My first bird photo.
I was more interested in the frame around the bird.
Shot with new 7d on a 18-135 at 135.
I'm trying to put more effort into composition rather than letting a unique subject make the photo. Think I have a long way to go, but do like constructive critiscism.
Your goals are admirable, but frankly most bird photos simply don't work like that - they aren't too concerned with framing a lot of the background, because the entire point of the photo is to attempt to get great detail on the animal That's also why birding is so difficult (getting close even with long glass can be hard!)
The photos you're going after are basically landscape photos with a bird included - definitely possible, but you first have to find a good, landscape-type shot. Your shot here is strongly backlit, which is a problem, and the bird itself is not well-lit at all. Plus, I'd say you could probably stand to crop in some from the tops and bottom - it would eliminate a bit of the dead space in the foliage frame without harming the photo.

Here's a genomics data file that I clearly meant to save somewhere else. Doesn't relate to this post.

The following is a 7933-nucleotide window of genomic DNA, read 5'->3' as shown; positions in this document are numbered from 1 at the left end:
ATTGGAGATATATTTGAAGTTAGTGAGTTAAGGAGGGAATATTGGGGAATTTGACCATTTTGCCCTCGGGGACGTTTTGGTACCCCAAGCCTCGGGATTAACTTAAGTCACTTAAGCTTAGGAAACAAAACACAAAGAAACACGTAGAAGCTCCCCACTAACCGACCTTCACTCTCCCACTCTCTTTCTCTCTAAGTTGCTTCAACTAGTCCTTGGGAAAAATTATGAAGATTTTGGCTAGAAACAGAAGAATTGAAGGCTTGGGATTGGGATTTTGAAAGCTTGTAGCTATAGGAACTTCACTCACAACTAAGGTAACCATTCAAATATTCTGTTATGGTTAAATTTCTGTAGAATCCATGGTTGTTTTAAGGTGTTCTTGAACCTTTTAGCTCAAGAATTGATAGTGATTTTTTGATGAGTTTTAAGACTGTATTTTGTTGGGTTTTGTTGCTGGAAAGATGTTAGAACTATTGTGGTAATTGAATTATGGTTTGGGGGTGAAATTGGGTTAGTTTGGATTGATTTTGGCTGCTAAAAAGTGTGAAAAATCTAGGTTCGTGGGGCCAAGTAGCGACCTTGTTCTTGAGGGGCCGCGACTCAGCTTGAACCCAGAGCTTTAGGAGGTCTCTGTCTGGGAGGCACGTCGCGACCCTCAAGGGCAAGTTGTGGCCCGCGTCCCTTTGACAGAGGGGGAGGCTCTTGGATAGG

It's possible to include framing elements in a photo, but frankly for most bird shots you want to keep it simple (actually for most landscape shots, keeping the elements simple is good..I'm still learning this).
Some of my examples, hopefully this helps:
Just an egret on a branch, but I used the branch as a simple framing element instead of cropping way into the egret.
This shot is already a large crop, but the other version I have I think is better - I cropped in even more closer to the bird, which shows the action better and sacrifices a bit of the reflection in the water.
(I think this last one was with the 7D and 400mm f/5.6L I rented). Notice how I still retain focus on the bird, but I include small framing elements, the foreground sticks and just a bit of the background scenery.
For the landscape / bird shot, you basically focus on the landscape part and the birds will do what they wish :
Here is a shot I was originally going to get the seagulls up close, but realized I liked the scenery more than a close seagull, so I zoomed out to photo them.
Good luck in whatever you choose to do!